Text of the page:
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GHOST's TOBIAS FORGE: 'I Like Music That Moves Me And Makes Me Feel Things'

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GHOST's TOBIAS FORGE: 'I Like Music That Moves Me And Makes Me Feel Things'
France’s “Heavy1” radio show recently conducted an interview with GHOST leader and frontman Tobias Forge. You can listen to the entire chat at this location. A few excerpts follow (transcribed by BLABBERMOUTH.NET).

On what inspired the theme behind the band’s new studio album, “Prequelle”:

Tobias: “I think when you’re dealing with that sort of imagery, the whole occult and sort of darkness-embracing landscape, there are certain things that are recurring. Anything from spiderwebs to graveyards [laughs] and upside-down crosses, but also the plague and Middle Ages, it’s a very clear manifestation of mankind needing a godliness that might not be super-happy with mankind, which is always interesting from a rock point of view. You’re dealing with occult rock. It’s a record that is surrounded by death, but essentially, it’s a record about survival and to stand that ordeal, so yes, it does definitely come with a glimpse of hope.”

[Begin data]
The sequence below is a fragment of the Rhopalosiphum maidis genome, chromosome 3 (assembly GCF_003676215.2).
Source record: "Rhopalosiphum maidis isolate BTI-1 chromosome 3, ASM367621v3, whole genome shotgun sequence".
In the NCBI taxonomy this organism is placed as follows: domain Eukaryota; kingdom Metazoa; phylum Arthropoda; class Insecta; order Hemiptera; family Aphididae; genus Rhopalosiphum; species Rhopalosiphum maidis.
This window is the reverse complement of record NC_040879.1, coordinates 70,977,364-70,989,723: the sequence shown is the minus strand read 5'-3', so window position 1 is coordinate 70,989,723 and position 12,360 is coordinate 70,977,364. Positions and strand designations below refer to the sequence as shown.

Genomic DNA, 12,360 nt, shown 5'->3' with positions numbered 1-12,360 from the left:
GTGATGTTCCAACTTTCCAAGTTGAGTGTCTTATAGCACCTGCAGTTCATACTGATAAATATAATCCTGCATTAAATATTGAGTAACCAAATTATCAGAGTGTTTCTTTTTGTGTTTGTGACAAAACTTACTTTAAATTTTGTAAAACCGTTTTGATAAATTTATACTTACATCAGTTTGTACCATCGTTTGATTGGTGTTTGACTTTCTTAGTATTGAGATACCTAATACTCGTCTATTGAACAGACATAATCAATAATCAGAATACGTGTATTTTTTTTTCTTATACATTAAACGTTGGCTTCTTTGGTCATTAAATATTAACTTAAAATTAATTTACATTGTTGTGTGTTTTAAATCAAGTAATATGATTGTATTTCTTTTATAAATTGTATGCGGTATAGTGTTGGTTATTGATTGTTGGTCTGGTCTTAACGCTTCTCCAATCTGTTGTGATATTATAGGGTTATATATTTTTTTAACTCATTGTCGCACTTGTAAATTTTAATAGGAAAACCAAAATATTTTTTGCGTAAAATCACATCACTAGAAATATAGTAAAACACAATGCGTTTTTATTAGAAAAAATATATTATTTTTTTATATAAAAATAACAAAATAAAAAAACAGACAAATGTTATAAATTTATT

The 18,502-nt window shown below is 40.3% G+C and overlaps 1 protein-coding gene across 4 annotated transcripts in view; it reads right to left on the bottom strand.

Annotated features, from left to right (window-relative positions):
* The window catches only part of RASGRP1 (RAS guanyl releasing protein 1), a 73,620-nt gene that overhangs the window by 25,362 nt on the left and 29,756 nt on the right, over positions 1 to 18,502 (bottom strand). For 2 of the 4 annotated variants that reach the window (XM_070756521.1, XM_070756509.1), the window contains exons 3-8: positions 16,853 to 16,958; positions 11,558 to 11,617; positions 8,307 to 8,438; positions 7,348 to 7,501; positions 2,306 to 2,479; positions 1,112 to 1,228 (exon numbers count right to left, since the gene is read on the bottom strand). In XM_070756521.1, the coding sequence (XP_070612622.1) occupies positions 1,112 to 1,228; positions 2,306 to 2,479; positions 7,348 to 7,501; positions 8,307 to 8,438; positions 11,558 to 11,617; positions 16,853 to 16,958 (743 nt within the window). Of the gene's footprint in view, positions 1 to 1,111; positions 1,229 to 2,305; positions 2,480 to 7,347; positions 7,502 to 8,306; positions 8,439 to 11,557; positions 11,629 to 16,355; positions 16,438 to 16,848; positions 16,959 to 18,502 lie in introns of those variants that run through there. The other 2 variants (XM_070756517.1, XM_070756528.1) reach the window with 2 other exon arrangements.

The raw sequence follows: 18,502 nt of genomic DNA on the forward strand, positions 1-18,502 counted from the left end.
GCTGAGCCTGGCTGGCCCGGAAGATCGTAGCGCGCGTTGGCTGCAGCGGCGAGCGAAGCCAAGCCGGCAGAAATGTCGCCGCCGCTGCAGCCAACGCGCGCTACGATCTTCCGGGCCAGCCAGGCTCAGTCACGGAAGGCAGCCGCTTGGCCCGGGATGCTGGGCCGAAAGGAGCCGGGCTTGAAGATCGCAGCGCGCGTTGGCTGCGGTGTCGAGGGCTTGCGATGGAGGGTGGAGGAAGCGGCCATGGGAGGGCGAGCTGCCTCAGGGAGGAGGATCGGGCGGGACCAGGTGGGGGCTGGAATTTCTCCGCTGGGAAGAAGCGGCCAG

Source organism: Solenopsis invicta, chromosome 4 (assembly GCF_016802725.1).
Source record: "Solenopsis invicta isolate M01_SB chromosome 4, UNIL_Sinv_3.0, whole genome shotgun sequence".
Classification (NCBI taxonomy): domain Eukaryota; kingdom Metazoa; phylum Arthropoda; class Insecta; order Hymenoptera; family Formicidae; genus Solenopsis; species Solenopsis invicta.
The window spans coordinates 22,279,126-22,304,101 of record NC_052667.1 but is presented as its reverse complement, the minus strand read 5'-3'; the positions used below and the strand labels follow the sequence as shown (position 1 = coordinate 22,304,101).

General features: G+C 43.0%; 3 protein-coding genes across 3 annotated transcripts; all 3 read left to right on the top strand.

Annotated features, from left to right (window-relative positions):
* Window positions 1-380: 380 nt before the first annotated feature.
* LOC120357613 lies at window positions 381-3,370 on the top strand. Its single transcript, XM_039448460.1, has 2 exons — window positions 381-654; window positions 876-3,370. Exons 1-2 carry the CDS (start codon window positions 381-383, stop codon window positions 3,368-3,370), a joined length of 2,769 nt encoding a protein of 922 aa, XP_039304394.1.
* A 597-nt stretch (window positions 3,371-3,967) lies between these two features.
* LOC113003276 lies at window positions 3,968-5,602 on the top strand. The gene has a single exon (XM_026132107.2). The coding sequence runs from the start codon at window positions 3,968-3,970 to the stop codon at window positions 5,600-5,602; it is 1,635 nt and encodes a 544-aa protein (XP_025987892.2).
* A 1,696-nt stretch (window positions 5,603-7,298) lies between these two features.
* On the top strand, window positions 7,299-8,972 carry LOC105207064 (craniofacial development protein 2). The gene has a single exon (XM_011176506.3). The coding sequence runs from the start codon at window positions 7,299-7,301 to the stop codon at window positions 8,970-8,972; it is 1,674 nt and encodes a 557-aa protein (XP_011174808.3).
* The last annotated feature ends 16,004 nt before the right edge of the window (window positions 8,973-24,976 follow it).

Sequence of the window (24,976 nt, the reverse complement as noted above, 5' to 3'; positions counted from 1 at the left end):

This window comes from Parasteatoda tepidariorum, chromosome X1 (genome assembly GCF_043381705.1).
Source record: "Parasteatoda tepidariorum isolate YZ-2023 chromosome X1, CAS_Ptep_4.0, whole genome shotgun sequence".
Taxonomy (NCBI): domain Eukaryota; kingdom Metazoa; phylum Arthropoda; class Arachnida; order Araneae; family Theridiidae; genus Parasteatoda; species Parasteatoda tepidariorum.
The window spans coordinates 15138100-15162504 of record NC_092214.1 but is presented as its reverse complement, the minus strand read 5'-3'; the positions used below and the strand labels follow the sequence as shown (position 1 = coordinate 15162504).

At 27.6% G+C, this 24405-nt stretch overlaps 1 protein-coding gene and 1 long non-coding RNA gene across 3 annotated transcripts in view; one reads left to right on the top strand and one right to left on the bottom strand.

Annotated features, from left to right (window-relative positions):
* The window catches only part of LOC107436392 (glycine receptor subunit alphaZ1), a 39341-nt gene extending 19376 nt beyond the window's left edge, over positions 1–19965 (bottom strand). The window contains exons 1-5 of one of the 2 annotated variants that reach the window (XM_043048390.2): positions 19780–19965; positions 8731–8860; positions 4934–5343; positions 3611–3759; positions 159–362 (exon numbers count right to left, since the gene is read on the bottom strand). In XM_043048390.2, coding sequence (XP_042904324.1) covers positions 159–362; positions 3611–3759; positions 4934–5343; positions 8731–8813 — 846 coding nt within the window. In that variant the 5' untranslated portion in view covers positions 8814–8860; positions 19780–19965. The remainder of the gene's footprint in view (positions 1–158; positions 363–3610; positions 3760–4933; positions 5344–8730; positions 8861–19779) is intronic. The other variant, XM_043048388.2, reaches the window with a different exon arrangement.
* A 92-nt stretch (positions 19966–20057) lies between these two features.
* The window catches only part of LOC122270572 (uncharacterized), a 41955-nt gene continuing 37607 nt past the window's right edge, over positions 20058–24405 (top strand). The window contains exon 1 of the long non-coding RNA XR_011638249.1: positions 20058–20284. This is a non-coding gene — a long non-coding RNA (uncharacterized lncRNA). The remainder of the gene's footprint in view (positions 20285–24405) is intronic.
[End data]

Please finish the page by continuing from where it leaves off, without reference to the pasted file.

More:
On whether he’s a fan of 80s music:

Tobias: “I am a big fan of what most people would regard as ‘well-written’ music. I like music that moves me and makes me feel things and, more than often, it’s music that, I guess, falls within a certain sort of pattern, but that could be anything from FLEETWOOD MAC to VENOM. But, yes, I do appreciate a song that has a little bit of a standardized sort of dramaturgical pattern, but I think pop music, I think that JUDAS PRIEST writes pop music. They have a very pop sensibility to their music. PINK FLOYD is also catchy, even though the songs are way longer. I think if you draw comparisons to film, I mean, yes, it’s easy to dismiss a majority of half-hearted films as predictable just because it has an easily foreseen, it’s a very premeditated storyline because it falls into a certain dramaturgical structure. But I promise you if we sit down and take films that are being regarded as high in culture because they’re different, they also follow the same dramaturgical structure because there’s something in our psyche that feels better absorbing something if it’s done in a certain a way. Kind of like if you’re serving a dish. It needs a certain amount of salt and shouldn’t contain excrement in order for it to be tasting well.”